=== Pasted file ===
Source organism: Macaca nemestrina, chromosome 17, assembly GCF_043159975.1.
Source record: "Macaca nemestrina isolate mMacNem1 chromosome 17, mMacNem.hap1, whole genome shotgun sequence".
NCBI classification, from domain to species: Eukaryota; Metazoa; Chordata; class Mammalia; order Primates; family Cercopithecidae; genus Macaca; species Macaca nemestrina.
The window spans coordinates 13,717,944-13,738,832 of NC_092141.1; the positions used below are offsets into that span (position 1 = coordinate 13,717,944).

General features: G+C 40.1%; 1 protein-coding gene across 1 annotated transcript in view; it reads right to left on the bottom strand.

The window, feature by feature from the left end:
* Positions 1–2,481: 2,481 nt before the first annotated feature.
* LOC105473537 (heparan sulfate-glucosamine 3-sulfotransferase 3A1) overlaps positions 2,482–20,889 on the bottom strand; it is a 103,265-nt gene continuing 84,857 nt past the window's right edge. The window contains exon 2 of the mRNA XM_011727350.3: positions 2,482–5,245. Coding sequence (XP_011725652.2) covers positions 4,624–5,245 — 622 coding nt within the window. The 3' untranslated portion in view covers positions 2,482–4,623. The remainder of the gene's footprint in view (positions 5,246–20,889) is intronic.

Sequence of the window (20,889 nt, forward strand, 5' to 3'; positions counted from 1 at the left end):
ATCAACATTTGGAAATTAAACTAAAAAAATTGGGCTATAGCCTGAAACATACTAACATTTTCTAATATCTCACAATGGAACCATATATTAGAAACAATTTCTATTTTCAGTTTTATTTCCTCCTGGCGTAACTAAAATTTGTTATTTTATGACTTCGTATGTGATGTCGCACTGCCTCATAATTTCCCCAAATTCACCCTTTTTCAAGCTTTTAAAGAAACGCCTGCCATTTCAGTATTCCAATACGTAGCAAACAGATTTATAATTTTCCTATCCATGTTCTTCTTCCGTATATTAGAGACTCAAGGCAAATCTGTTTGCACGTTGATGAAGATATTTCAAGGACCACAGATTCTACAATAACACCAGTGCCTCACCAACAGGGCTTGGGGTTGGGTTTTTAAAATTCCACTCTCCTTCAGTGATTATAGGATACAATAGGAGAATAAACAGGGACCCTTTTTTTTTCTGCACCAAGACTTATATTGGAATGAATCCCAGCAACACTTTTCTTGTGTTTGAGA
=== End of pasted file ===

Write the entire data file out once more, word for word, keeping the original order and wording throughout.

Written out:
Source organism: Macaca nemestrina, chromosome 17, assembly GCF_043159975.1.
Source record: "Macaca nemestrina isolate mMacNem1 chromosome 17, mMacNem.hap1, whole genome shotgun sequence".
NCBI classification, from domain to species: Eukaryota; Metazoa; Chordata; class Mammalia; order Primates; family Cercopithecidae; genus Macaca; species Macaca nemestrina.
The window spans coordinates 13,717,944-13,738,832 of NC_092141.1; the positions used below are offsets into that span (position 1 = coordinate 13,717,944).

General features: G+C 40.1%; 1 protein-coding gene across 1 annotated transcript in view; it reads right to left on the bottom strand.

The window, feature by feature from the left end:
* Positions 1–2,481: 2,481 nt before the first annotated feature.
* LOC105473537 (heparan sulfate-glucosamine 3-sulfotransferase 3A1) overlaps positions 2,482–20,889 on the bottom strand; it is a 103,265-nt gene continuing 84,857 nt past the window's right edge. The window contains exon 2 of the mRNA XM_011727350.3: positions 2,482–5,245. Coding sequence (XP_011725652.2) covers positions 4,624–5,245 — 622 coding nt within the window. The 3' untranslated portion in view covers positions 2,482–4,623. The remainder of the gene's footprint in view (positions 5,246–20,889) is intronic.

Sequence of the window (20,889 nt, forward strand, 5' to 3'; positions counted from 1 at the left end):
ATCAACATTTGGAAATTAAACTAAAAAAATTGGGCTATAGCCTGAAACATACTAACATTTTCTAATATCTCACAATGGAACCATATATTAGAAACAATTTCTATTTTCAGTTTTATTTCCTCCTGGCGTAACTAAAATTTGTTATTTTATGACTTCGTATGTGATGTCGCACTGCCTCATAATTTCCCCAAATTCACCCTTTTTCAAGCTTTTAAAGAAACGCCTGCCATTTCAGTATTCCAATACGTAGCAAACAGATTTATAATTTTCCTATCCATGTTCTTCTTCCGTATATTAGAGACTCAAGGCAAATCTGTTTGCACGTTGATGAAGATATTTCAAGGACCACAGATTCTACAATAACACCAGTGCCTCACCAACAGGGCTTGGGGTTGGGTTTTTAAAATTCCACTCTCCTTCAGTGATTATAGGATACAATAGGAGAATAAACAGGGACCCTTTTTTTTTCTGCACCAAGACTTATATTGGAATGAATCCCAGCAACACTTTTCTTGTGTTTGAGA